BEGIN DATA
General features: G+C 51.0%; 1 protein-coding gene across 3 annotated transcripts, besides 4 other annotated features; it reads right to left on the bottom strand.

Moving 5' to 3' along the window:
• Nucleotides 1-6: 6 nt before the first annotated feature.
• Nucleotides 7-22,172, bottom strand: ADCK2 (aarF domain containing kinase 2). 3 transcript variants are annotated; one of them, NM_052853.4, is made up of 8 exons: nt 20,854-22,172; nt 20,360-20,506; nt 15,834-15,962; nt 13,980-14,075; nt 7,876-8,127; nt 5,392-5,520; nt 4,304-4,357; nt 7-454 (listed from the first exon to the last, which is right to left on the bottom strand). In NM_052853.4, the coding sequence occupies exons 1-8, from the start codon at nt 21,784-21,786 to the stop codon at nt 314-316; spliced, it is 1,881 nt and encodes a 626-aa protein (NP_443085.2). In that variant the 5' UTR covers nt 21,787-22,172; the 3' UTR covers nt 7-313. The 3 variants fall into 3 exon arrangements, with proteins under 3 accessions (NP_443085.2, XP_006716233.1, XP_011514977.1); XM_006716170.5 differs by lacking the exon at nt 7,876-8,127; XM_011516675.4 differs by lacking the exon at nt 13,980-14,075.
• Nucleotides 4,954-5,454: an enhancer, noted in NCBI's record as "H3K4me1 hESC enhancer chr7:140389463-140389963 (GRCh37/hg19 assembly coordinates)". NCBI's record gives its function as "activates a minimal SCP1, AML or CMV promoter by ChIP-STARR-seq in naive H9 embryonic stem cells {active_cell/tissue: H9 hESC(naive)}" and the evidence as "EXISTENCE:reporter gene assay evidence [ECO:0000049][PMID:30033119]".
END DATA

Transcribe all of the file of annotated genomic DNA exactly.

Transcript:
General features: G+C 51.0%; 1 protein-coding gene across 3 annotated transcripts, besides 4 other annotated features; it reads right to left on the bottom strand.

Moving 5' to 3' along the window:
• Nucleotides 1-6: 6 nt before the first annotated feature.
• Nucleotides 7-22,172, bottom strand: ADCK2 (aarF domain containing kinase 2). 3 transcript variants are annotated; one of them, NM_052853.4, is made up of 8 exons: nt 20,854-22,172; nt 20,360-20,506; nt 15,834-15,962; nt 13,980-14,075; nt 7,876-8,127; nt 5,392-5,520; nt 4,304-4,357; nt 7-454 (listed from the first exon to the last, which is right to left on the bottom strand). In NM_052853.4, the coding sequence occupies exons 1-8, from the start codon at nt 21,784-21,786 to the stop codon at nt 314-316; spliced, it is 1,881 nt and encodes a 626-aa protein (NP_443085.2). In that variant the 5' UTR covers nt 21,787-22,172; the 3' UTR covers nt 7-313. The 3 variants fall into 3 exon arrangements, with proteins under 3 accessions (NP_443085.2, XP_006716233.1, XP_011514977.1); XM_006716170.5 differs by lacking the exon at nt 7,876-8,127; XM_011516675.4 differs by lacking the exon at nt 13,980-14,075.
• Nucleotides 4,954-5,454: an enhancer, noted in NCBI's record as "H3K4me1 hESC enhancer chr7:140389463-140389963 (GRCh37/hg19 assembly coordinates)". NCBI's record gives its function as "activates a minimal SCP1, AML or CMV promoter by ChIP-STARR-seq in naive H9 embryonic stem cells {active_cell/tissue: H9 hESC(naive)}" and the evidence as "EXISTENCE:reporter gene assay evidence [ECO:0000049][PMID:30033119]".